Kirby is, arguably of course, Nintendo's most under appreciated mascot. He's starred in some of the best platforming titles they've ever published, but you never hear the mainstream press or gamers themselves becoming hyped over the latest game in the series. In a perfect world, Kirby Canvas Curse would change that.
The odd thing about this DS exclusive is the way it plays. It's actually a bland, derivative platforming title. If players were given direct control over the pink puffball, this game would be ripped apart for being so generic. As abused as it is sometimes, the DS touch screen brings this game into an entirely new category. It's an example of what it can achieve, even with something as basic as this.
Players only have the ability to make Kirby dash and use powers gained from defeated enemies. That's the only direct contact they have with him. All of his movements, whether up, down, left, or right, are controlled by the stylus. Draw a line, Kirby follows. It's that simple.
It's the same mechanic that backfired miserably on Yoshi Touch & Go. Seeing Kirby in action proves that the latter title was nothing more than a test run. Canvas Curse is mercifully faster paced, more exciting, and far more thought out. You can't just draw lines either. You need to recharge to prevent players from abusing the feature.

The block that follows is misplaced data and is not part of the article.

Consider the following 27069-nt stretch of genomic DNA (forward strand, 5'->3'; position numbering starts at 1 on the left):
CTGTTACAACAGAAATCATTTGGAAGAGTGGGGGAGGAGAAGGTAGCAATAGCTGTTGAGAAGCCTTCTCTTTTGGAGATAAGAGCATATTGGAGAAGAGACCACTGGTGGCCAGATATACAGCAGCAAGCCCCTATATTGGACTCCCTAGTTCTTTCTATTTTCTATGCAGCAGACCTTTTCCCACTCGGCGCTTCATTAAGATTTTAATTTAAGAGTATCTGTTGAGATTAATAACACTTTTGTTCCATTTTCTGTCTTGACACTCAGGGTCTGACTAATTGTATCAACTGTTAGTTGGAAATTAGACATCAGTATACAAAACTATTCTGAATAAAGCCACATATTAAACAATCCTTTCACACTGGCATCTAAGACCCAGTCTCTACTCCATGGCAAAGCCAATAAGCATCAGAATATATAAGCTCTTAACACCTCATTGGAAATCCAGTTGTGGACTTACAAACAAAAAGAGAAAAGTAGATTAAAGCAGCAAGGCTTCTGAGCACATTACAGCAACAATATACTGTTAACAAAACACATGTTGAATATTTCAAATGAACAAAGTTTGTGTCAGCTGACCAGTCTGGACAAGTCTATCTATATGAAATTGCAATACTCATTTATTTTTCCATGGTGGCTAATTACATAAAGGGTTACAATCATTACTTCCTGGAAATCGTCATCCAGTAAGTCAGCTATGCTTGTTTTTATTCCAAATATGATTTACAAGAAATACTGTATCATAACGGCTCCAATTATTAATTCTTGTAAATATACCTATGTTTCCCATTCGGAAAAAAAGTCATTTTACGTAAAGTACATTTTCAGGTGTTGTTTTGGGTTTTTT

Stages move in every direction, and those looking for the buried secrets will suck out just as much enjoyment as the person shooting to the end. Outside of the main quest, mini games are just as addictive. You've never played Breakout like this.
The game breaks down into a few sub sections per level, and this does become somewhat annoying, hindering the pacing. That's the only thing that can stop Kirby from moving once he gets rolling (literally). You can't save after a section either, which would be a desired feature given the portable factor.
There's nothing very attractive here, either. Aside from a few special transparencies, the water color-influenced backdrops could be handled by the Game Boy Advance. The same goes for the catchy but rather weak (especially after hearing the audio some DS games manage to achieve) soundtrack. That means this game is drawing you in with pure innovation and fun factor, something that seems to be less common with each passing day.
The obvious complaints about the game's length should be noted. However, if you're basing a purchasing decision on that, find a new hobby. Canvas Curse is a game you'll be playing 10 years from now. It creates replay value from the simple fact that it's incredibly enjoyable, can be picked up for short bursts, and never drops from the realm of near perfection. This, along with Meteos, are the current reasons why a DS should be in your console collection.